Also fairly common is the instruction to sort out problems by talking to your immediate manager. You would think that that’s what they are there for, and in a sense, they are: but they can’t solve every problem for you, only those that are within their remit to solve. (There’s a whole other discussion to be had here about how job descriptions prevent things from happening.) And if your manager can’t solve your problem? It gets passed up the chain; and at each higher level, where it’s increasingly likely that the person has the power to solve the problem, the importance of the issue to the manager diminishes, and the reluctance to pass it even further up the chain grows. You might sum it up as “those who care, can’t; those who can, don’t care enough”. Essentially, for solving any systemic problem, trickle-up just doesn’t work. Few executives are going to fix a problem simply because it would help one staff member. No, for action to be taken at this level it must be an issue that affects lots of people (or substantial amounts of company profits). And because trickle-up is unreliable as a delivery mechanism, it’s unlikely that this going to work as a way of kicking off change – plus, of course, there’s still no anonymity, which is also a problem for internal social networks and similar discussion fora. The only way for the message to get through is if it’s sent directly, with no intermediation.

The third channel – the engagement survey – doesn’t suffer from the anonymity issue, and is a good way of soliciting and analysing mass feedback. But if it’s an annual survey, then it’s typically available for only 10% of the year, often less. And employees are supposed to save up every little niggle throughout the year so that they can vent in the approved two-week window? Well, that’s never worked for me, and I doubt it works well for you either. Furthermore, because of the anonymity, nobody on the company side can reply to any comment – and communication needs to be two-way to be truly effective. So this isn’t really a very good solution either; in fact, a solution with the right properties (always available, with direct sending of messages, and anonymous, but with two-way communications) does not exist in most organisations – yet it’s needed, because without it there is no effective feedback mechanism. And without fast and effective feedback, your organisation doesn’t really have a fully-functional nervous system, and is going to be at a disadvantage compared with those that do.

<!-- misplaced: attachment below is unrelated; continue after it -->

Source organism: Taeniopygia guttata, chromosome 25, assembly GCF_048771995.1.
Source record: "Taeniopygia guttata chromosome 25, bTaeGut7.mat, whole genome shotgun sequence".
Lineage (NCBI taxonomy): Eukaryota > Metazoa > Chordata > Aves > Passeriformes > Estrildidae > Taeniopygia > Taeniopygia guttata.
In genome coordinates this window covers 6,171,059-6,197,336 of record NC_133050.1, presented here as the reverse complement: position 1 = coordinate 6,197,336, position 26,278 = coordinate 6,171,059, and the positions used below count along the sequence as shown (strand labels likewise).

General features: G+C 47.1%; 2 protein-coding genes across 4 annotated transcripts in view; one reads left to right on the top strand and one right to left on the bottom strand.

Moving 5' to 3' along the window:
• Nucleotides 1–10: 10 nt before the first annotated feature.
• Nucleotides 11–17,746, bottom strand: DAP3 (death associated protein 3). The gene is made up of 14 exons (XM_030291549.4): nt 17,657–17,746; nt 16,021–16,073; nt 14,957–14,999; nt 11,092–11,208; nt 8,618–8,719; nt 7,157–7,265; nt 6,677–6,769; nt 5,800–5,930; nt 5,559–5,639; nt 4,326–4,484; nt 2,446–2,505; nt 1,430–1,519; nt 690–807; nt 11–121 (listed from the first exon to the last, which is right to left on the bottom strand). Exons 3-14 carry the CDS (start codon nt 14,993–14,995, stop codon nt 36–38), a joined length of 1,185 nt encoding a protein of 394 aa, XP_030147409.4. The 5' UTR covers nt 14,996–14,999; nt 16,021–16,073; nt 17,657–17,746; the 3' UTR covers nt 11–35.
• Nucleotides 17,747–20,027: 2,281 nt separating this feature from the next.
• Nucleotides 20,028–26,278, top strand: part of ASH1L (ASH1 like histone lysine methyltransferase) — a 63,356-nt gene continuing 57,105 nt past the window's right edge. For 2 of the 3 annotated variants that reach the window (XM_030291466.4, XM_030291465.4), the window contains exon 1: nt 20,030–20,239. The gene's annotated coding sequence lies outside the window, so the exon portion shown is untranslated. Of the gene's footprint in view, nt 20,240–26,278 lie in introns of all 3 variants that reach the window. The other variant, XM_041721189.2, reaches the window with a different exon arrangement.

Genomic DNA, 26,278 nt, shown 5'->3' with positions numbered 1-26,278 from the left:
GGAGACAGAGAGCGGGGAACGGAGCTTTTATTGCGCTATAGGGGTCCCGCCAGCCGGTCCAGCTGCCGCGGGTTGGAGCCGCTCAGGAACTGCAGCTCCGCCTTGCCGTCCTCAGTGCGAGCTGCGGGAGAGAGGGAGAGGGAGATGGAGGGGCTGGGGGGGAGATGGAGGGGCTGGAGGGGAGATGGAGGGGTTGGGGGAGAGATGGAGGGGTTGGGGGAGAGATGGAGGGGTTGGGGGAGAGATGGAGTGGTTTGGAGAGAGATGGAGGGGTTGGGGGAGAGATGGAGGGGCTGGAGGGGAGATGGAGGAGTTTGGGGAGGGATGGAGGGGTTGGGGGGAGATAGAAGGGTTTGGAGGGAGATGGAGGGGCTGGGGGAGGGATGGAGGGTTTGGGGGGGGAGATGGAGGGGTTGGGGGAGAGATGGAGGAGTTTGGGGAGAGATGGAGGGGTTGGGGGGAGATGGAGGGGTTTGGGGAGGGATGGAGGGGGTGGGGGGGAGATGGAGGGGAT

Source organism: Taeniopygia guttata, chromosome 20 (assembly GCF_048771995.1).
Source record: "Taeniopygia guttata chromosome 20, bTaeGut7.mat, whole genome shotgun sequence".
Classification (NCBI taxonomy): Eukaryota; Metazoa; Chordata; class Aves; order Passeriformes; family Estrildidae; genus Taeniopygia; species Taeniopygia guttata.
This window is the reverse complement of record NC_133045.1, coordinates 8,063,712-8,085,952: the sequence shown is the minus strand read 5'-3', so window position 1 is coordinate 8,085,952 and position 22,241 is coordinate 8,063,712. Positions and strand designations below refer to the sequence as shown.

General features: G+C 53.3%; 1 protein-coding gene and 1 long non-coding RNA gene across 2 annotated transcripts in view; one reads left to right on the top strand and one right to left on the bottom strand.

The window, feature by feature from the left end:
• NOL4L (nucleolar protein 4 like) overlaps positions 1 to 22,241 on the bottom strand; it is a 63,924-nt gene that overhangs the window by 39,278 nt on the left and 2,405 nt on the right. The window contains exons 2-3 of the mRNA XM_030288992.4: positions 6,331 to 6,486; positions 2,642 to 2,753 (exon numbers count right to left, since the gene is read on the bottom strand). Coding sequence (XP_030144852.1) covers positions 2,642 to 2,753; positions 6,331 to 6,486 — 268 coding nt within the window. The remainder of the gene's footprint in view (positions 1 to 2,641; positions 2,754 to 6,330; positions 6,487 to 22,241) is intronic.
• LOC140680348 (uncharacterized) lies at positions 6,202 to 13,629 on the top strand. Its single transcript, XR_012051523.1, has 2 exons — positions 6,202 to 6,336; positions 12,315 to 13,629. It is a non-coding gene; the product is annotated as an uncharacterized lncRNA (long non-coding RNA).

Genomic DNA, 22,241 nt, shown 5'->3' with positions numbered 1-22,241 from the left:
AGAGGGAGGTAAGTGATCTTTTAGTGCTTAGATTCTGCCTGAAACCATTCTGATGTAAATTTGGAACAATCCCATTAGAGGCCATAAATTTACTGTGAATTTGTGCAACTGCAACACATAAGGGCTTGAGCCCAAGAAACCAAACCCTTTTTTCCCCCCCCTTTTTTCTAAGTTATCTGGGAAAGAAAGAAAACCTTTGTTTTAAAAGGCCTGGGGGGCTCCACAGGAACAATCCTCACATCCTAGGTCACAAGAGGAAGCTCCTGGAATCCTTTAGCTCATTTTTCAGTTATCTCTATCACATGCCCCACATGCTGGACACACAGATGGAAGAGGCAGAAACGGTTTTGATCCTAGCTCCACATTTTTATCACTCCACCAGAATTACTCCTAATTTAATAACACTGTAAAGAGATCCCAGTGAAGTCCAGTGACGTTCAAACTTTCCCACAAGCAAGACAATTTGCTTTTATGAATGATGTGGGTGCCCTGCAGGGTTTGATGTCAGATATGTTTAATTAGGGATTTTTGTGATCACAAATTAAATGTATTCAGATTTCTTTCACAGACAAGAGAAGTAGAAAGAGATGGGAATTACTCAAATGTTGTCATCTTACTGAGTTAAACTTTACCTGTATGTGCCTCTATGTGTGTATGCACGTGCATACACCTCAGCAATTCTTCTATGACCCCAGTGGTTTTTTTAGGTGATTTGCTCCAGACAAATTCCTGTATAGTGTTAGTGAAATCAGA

This is why we invented Thymometrics. By melding an always-on survey with a two-way communications channel that preserves employee anonymity, we satisfy the four major criteria: it’s always available, it’s a direct channel for feedback to the company, it’s two way, and it’s anonymous. It plugs an important hole in any company’s internal communications strategy, by allowing HR and Internal Communications to keep one ear listening to incoming employee concerns, while providing a speedy response which carries more weight than one from a line manager. (The anonymity not only protects the employee by allowing them to say what they think, it protects the company too; it forces issues to be dealt with on the basis of what is said, rather than according to who is saying it, achieving a scrupulous fairness and removing any possibility of accusations of favouritism.) Whilst email and other existing communications channel still have their place, none of them comes close to providing a communications channel with the right properties: only Thymometrics does that, because it alone is a tool designed specifically to do that job.


 

For information about how Thymometrics’ world leading real-time employee engagement surveys can boost productivity at your company, email info@thymometrics.com, call +1 646 760 9323 (US) or +44 (0) 1223 750 251 (Europe) or visit thymometrics.com.

Image courtesy of KROMKRATHOG / FreeDigitalPhotos.net

About the author

Hugh Tonks

Hugh is CEO of Thymometrics, the Cambridge-based world leader in always-on, self-service employee engagement surveys. 30+ years of experience in software and information management, architecture, design and development.